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The Cato Street Conspiracy: contemporary sources

The caption reads: "The Cato Street Conspirators, on the memorable night of the 23rd of February 1820, at the moment when Smithers the Police officer was stabbed; NB the Scene faithfully represented from the Description of Mr. Ruthven, the View of the Interior correctly sketched on the Spot"

George Cruikshank, 9 March 1820.


Yesterday evening the West-end of the town was thrown into the utmost confusion, the streets were lined with soldiers and spectators, and the greatest alarm prevailed in consequence of the following circumstance: - Information having been received at Bow-street, that a meeting of persons armed was to be held at a house in Caton-street,[1] Marylebone, the Magistrates fearing something serious would be the result, they yesterday evening forwarded a formidable body of their officers to the place; on their arrival, they had the place pointed out to them, and on inquiry they found that a party of men, amounting to about 30 in number,[2] were holding an illegal meeting.


They were all armed with guns, swords, daggers, and other weapons, and appeared ready to leave the place, which was a hay-loft at the top of the house. On the officers going up the steps they demanded entrance, which they were refused. Wescot, one of the officers, went up first, [3]and was followed by several others, on which the persons assembled made a most desperate resistance, and the officers were fired on. Wescot received three shots through his hat, and Smythers, [4] an active officer, received a stab in his right side, and he was carried away quite dead. A desperate affray took place, in which several of the officers were wounded, some most seriously. Gill, [5] one of the officers, upon going up the steps was met by a man of colour, named Davison, [6] who was armed with a loaded gun, which after threatening the officer he fired off, but fortunately missed his object, on which Gill took out his staff and belaboured him over the wrists until he let go. Davison then seized a sword, which he was prevented using. In consequence of this resistance most of the officers were prevented from entering the loft in which these persons were, but were obliged to remain below while some of the party escaped by means of a ropeladder, [7] which they (it appeared) had cautiously placed out of a back window in case (it is supposed) they were detected. As they escaped the resistance became less, and the whole of the officers, except those injured, endeavoured to enter the place, and to secure nine of the offenders, who had received much injury; one of them, a butcher, [8] is supposed to be the man who stabbed Smythers; he had a desperate black eye, and his hands were much cut. - To enter into particulars of the injuries received by the officers would be tedious, suffice it to say, that scarcely one of them escaped without some injury. By this time Captain FitzClarence, arrived on the spot with a party of the Guards, the soldiers were dreadfully injured by stabs, &c. On searching the place, guns, pistols, swords, bayonets, &c. were found which together with the rope ladder were brought to Bow-street Police Office in Hackney coaches, in custody of the officers, and they were escorted by a strong body of the soldiers, who surrounded the coaches.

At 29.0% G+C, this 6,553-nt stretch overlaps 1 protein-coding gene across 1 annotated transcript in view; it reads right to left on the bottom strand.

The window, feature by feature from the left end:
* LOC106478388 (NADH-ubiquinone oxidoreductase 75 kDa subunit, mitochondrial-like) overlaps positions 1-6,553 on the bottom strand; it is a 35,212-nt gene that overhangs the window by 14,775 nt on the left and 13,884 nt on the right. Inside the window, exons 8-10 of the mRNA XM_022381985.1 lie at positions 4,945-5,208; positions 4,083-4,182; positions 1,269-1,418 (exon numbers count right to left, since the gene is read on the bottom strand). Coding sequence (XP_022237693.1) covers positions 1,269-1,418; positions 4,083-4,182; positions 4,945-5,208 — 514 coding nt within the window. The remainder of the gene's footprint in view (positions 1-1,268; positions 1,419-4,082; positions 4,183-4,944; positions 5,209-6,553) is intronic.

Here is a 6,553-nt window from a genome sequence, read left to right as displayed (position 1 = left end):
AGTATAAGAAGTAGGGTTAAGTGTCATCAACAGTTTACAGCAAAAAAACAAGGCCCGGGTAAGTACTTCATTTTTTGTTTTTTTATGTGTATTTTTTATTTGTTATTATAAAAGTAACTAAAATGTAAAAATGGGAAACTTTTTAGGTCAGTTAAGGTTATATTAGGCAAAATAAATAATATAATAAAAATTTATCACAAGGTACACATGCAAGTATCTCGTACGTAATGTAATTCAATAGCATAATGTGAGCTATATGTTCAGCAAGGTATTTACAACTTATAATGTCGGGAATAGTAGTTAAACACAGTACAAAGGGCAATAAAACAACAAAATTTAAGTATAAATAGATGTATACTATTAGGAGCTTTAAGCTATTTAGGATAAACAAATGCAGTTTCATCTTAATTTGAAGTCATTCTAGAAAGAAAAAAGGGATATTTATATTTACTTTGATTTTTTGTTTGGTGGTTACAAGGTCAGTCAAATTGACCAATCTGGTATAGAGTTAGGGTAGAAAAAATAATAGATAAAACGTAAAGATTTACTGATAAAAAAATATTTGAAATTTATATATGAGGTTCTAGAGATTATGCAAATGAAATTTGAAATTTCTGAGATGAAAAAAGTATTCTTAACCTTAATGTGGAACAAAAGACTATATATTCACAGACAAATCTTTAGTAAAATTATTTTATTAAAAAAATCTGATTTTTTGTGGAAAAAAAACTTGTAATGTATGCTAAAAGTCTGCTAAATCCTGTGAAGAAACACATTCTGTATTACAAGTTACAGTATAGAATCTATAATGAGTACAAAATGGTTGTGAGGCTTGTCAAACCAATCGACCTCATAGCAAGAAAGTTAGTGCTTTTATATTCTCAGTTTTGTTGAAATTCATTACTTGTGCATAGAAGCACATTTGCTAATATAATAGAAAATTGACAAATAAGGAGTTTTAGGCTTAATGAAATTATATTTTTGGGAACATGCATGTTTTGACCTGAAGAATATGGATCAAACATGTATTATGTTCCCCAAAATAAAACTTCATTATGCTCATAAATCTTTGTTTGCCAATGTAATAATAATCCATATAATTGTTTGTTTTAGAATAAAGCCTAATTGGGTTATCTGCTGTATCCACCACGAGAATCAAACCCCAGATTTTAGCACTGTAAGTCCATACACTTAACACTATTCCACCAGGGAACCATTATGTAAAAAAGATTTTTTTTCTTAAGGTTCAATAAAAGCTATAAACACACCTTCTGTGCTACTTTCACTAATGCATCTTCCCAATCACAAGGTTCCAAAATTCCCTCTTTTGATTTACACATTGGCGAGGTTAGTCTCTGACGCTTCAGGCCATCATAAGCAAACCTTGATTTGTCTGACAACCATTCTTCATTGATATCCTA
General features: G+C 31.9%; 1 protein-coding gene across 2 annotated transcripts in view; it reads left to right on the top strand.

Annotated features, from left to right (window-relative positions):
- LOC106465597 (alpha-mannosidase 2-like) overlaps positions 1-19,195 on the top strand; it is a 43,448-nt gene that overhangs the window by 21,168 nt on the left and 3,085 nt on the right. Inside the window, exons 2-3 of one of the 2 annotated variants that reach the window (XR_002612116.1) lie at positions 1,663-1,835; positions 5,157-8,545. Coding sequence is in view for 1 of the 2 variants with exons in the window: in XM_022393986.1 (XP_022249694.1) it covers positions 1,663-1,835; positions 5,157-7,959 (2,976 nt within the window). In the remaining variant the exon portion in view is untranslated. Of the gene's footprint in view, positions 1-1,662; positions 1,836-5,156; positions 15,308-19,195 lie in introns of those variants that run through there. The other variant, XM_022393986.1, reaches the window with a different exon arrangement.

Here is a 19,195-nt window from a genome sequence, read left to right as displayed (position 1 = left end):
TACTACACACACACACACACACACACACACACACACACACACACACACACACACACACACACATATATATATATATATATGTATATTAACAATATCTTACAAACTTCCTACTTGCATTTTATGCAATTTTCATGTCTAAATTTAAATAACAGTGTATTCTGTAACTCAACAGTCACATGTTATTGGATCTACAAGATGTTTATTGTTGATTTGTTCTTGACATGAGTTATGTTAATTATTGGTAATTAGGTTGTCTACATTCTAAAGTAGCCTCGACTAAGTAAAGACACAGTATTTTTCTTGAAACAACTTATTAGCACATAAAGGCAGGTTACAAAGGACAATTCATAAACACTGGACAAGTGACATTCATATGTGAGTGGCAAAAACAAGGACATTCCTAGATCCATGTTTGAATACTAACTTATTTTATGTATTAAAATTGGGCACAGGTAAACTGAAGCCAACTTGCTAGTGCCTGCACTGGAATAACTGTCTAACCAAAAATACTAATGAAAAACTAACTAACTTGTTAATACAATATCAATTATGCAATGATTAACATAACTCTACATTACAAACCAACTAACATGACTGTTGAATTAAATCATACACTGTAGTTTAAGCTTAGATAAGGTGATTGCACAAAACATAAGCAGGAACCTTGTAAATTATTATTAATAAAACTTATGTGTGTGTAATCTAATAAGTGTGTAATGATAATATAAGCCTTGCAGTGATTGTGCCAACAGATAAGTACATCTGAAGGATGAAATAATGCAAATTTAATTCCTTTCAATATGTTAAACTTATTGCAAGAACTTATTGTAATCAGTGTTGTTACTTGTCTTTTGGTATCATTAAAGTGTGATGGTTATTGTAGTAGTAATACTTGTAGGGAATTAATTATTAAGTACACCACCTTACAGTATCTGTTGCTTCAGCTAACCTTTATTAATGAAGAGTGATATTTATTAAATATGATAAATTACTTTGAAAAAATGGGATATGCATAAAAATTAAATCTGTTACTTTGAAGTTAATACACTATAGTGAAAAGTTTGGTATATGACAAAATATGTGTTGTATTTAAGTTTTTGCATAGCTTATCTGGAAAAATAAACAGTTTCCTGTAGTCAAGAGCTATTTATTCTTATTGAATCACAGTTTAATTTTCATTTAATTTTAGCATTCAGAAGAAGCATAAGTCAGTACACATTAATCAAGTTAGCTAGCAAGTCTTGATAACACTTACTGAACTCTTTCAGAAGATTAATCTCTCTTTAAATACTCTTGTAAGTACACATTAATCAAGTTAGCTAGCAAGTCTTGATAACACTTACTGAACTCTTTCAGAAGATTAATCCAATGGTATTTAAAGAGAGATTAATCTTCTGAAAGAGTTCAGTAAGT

On their arrival at Bow-street, it was filled with soldiers, and the prisoners were placed at the bar. Statements of what had occurred being related by each of the parties, Mr. Birnie put several questions to each of the prisoners, who were chiefly shoemakers and carpenters, but could arrive at no satisfactory point as to the object of their meeting. Davison denied the charge. They were all remanded to Friday next for further examination.

Mr. Birnie ordered that they should be conveyed in hackney coaches to the House of Correction. They were handcuffed together; two were placed in each coach, with resolute officers, and, according to the directions of Mr. Birnie, two soldiers sat on the box of each coach, and two behind, in which way they went along, guarded by the rest of the soldiers, who had their bayonets fixed. They were followed by a vast concourse of persons, and the utmost good order was noticed. The instruments of destruction found by the officers were ordered to be kept in their custody until Friday next.

Sermon, [9] another of the Bow-street Officers who was wounded upon this occasion, is, we understand, in a very dangerous state; he received a pistol-shot in the head. The person, whose stab proved fatal to Smythers, has escaped. This person was stated at Bow-street to be Arthur Thistlewood.

Mr. Birnie, the Magistrate, accompanied the officers to Caton-street. Government is understood to have had previous information of this extraordinary meeting.

Morning Chronicle, Thursday, 24 February 1820

[1] Cato Street, not Caton Street (back)
[2] nearer twenty in fact (back)
[3] Ruthven went first, not Westcot (back)
[4] Westcott is mis-spelled: Westcott. Smythers is also mis-spelled: Smithers (back)
[5] This may be Gibbs; no-one called Gill was present (back)
[6] Davison is mis-spelled: Davidson. The person who had the encounter with the 'man of colour' was Ellis. (back)
[7] The rope ladder was an invention: it did not exist. (back)
[8] It was not the butcher, Ings, who stabbed Smithers. Thistlewood was responsible for this. (back)
[9] There was no-one called Sermon among the officers. A man called William Sarmon, a tailor from Edgware Road, was attacked by a tall man in a dark coat. (back)

Robert Adams

Thomas Brunt

William Davidson

Thomas Hiden

James Ings

Richard Tidd

The execution of five of the Cato Street Conspirators

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Last modified 12 January, 2016

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